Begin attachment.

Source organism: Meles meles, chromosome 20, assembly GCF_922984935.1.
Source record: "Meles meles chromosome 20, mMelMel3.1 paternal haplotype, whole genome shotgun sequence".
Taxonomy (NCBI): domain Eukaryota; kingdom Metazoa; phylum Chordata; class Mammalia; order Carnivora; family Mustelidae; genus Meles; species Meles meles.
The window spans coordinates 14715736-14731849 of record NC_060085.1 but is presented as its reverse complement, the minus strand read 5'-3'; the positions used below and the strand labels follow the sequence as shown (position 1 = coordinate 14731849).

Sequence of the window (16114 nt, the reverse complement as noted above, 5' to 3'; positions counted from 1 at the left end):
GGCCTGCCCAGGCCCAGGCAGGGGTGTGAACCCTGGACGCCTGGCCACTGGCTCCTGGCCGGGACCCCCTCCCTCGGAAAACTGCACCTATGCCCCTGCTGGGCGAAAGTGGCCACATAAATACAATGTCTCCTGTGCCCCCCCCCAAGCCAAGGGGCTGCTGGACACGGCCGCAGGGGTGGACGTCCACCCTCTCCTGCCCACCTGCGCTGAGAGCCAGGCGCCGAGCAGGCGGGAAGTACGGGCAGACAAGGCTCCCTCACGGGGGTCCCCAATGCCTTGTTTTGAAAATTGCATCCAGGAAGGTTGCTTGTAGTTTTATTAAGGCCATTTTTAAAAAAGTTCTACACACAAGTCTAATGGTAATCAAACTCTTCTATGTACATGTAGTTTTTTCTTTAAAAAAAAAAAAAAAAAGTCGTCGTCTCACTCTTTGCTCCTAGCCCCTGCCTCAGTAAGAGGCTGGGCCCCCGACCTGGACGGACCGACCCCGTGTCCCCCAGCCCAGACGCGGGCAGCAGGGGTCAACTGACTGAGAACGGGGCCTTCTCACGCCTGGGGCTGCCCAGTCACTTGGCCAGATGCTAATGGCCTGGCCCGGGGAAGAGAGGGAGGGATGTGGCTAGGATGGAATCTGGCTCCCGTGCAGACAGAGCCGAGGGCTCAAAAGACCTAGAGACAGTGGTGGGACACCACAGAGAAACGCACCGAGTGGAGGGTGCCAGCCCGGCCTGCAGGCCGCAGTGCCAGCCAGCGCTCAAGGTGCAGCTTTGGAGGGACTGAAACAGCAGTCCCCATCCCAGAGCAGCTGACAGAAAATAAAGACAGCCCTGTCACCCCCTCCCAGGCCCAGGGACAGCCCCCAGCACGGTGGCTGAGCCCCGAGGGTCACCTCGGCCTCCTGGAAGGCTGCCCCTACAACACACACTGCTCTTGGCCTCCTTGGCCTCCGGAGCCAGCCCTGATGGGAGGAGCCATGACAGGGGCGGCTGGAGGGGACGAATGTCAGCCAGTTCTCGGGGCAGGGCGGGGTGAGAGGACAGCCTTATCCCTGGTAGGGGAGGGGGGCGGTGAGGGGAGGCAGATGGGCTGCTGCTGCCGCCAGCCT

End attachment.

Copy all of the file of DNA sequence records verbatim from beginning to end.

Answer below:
Source organism: Meles meles, chromosome 20, assembly GCF_922984935.1.
Source record: "Meles meles chromosome 20, mMelMel3.1 paternal haplotype, whole genome shotgun sequence".
Taxonomy (NCBI): domain Eukaryota; kingdom Metazoa; phylum Chordata; class Mammalia; order Carnivora; family Mustelidae; genus Meles; species Meles meles.
The window spans coordinates 14715736-14731849 of record NC_060085.1 but is presented as its reverse complement, the minus strand read 5'-3'; the positions used below and the strand labels follow the sequence as shown (position 1 = coordinate 14731849).

Sequence of the window (16114 nt, the reverse complement as noted above, 5' to 3'; positions counted from 1 at the left end):
GGCCTGCCCAGGCCCAGGCAGGGGTGTGAACCCTGGACGCCTGGCCACTGGCTCCTGGCCGGGACCCCCTCCCTCGGAAAACTGCACCTATGCCCCTGCTGGGCGAAAGTGGCCACATAAATACAATGTCTCCTGTGCCCCCCCCCAAGCCAAGGGGCTGCTGGACACGGCCGCAGGGGTGGACGTCCACCCTCTCCTGCCCACCTGCGCTGAGAGCCAGGCGCCGAGCAGGCGGGAAGTACGGGCAGACAAGGCTCCCTCACGGGGGTCCCCAATGCCTTGTTTTGAAAATTGCATCCAGGAAGGTTGCTTGTAGTTTTATTAAGGCCATTTTTAAAAAAGTTCTACACACAAGTCTAATGGTAATCAAACTCTTCTATGTACATGTAGTTTTTTCTTTAAAAAAAAAAAAAAAAAGTCGTCGTCTCACTCTTTGCTCCTAGCCCCTGCCTCAGTAAGAGGCTGGGCCCCCGACCTGGACGGACCGACCCCGTGTCCCCCAGCCCAGACGCGGGCAGCAGGGGTCAACTGACTGAGAACGGGGCCTTCTCACGCCTGGGGCTGCCCAGTCACTTGGCCAGATGCTAATGGCCTGGCCCGGGGAAGAGAGGGAGGGATGTGGCTAGGATGGAATCTGGCTCCCGTGCAGACAGAGCCGAGGGCTCAAAAGACCTAGAGACAGTGGTGGGACACCACAGAGAAACGCACCGAGTGGAGGGTGCCAGCCCGGCCTGCAGGCCGCAGTGCCAGCCAGCGCTCAAGGTGCAGCTTTGGAGGGACTGAAACAGCAGTCCCCATCCCAGAGCAGCTGACAGAAAATAAAGACAGCCCTGTCACCCCCTCCCAGGCCCAGGGACAGCCCCCAGCACGGTGGCTGAGCCCCGAGGGTCACCTCGGCCTCCTGGAAGGCTGCCCCTACAACACACACTGCTCTTGGCCTCCTTGGCCTCCGGAGCCAGCCCTGATGGGAGGAGCCATGACAGGGGCGGCTGGAGGGGACGAATGTCAGCCAGTTCTCGGGGCAGGGCGGGGTGAGAGGACAGCCTTATCCCTGGTAGGGGAGGGGGGCGGTGAGGGGAGGCAGATGGGCTGCTGCTGCCGCCAGCCT